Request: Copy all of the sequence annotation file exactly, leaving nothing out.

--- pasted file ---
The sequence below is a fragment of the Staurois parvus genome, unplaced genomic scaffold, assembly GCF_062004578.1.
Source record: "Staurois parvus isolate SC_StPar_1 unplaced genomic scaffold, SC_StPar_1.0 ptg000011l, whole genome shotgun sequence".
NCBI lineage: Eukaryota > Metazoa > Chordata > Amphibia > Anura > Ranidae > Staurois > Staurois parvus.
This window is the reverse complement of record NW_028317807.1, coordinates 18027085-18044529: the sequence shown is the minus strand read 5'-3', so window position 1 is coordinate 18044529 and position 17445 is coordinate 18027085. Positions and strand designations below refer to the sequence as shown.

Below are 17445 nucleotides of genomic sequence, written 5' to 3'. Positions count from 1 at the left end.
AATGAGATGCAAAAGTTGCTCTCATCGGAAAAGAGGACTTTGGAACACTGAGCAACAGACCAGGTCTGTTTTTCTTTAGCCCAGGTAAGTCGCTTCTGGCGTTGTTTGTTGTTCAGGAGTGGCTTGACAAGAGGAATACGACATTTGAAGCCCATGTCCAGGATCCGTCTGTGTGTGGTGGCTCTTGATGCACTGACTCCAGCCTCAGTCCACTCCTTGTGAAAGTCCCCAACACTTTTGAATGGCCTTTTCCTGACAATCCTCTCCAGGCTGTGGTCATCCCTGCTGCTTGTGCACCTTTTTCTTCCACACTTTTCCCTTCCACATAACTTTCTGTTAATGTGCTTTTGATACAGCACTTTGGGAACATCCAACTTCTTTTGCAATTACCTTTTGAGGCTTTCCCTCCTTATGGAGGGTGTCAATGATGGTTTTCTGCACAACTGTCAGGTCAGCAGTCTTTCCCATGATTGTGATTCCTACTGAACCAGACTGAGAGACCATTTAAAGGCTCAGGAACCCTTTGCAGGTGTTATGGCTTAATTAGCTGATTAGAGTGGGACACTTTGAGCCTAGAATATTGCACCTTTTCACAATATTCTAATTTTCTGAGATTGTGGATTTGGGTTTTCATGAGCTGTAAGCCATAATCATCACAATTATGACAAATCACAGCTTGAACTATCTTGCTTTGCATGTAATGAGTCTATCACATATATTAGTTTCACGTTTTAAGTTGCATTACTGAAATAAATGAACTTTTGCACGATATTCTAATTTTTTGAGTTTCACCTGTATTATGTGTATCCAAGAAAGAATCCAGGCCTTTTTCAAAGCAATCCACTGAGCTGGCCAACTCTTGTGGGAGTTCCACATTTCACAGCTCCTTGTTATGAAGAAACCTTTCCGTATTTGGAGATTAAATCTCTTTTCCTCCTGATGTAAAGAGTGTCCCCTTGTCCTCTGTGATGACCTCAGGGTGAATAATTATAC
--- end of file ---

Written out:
The sequence below is a fragment of the Staurois parvus genome, unplaced genomic scaffold, assembly GCF_062004578.1.
Source record: "Staurois parvus isolate SC_StPar_1 unplaced genomic scaffold, SC_StPar_1.0 ptg000011l, whole genome shotgun sequence".
NCBI lineage: Eukaryota > Metazoa > Chordata > Amphibia > Anura > Ranidae > Staurois > Staurois parvus.
This window is the reverse complement of record NW_028317807.1, coordinates 18027085-18044529: the sequence shown is the minus strand read 5'-3', so window position 1 is coordinate 18044529 and position 17445 is coordinate 18027085. Positions and strand designations below refer to the sequence as shown.

Below are 17445 nucleotides of genomic sequence, written 5' to 3'. Positions count from 1 at the left end.
AATGAGATGCAAAAGTTGCTCTCATCGGAAAAGAGGACTTTGGAACACTGAGCAACAGACCAGGTCTGTTTTTCTTTAGCCCAGGTAAGTCGCTTCTGGCGTTGTTTGTTGTTCAGGAGTGGCTTGACAAGAGGAATACGACATTTGAAGCCCATGTCCAGGATCCGTCTGTGTGTGGTGGCTCTTGATGCACTGACTCCAGCCTCAGTCCACTCCTTGTGAAAGTCCCCAACACTTTTGAATGGCCTTTTCCTGACAATCCTCTCCAGGCTGTGGTCATCCCTGCTGCTTGTGCACCTTTTTCTTCCACACTTTTCCCTTCCACATAACTTTCTGTTAATGTGCTTTTGATACAGCACTTTGGGAACATCCAACTTCTTTTGCAATTACCTTTTGAGGCTTTCCCTCCTTATGGAGGGTGTCAATGATGGTTTTCTGCACAACTGTCAGGTCAGCAGTCTTTCCCATGATTGTGATTCCTACTGAACCAGACTGAGAGACCATTTAAAGGCTCAGGAACCCTTTGCAGGTGTTATGGCTTAATTAGCTGATTAGAGTGGGACACTTTGAGCCTAGAATATTGCACCTTTTCACAATATTCTAATTTTCTGAGATTGTGGATTTGGGTTTTCATGAGCTGTAAGCCATAATCATCACAATTATGACAAATCACAGCTTGAACTATCTTGCTTTGCATGTAATGAGTCTATCACATATATTAGTTTCACGTTTTAAGTTGCATTACTGAAATAAATGAACTTTTGCACGATATTCTAATTTTTTGAGTTTCACCTGTATTATGTGTATCCAAGAAAGAATCCAGGCCTTTTTCAAAGCAATCCACTGAGCTGGCCAACTCTTGTGGGAGTTCCACATTTCACAGCTCCTTGTTATGAAGAAACCTTTCCGTATTTGGAGATTAAATCTCTTTTCCTCCTGATGTAAAGAGTGTCCCCTTGTCCTCTGTGATGACCTCAGGGTGAATAATTATAC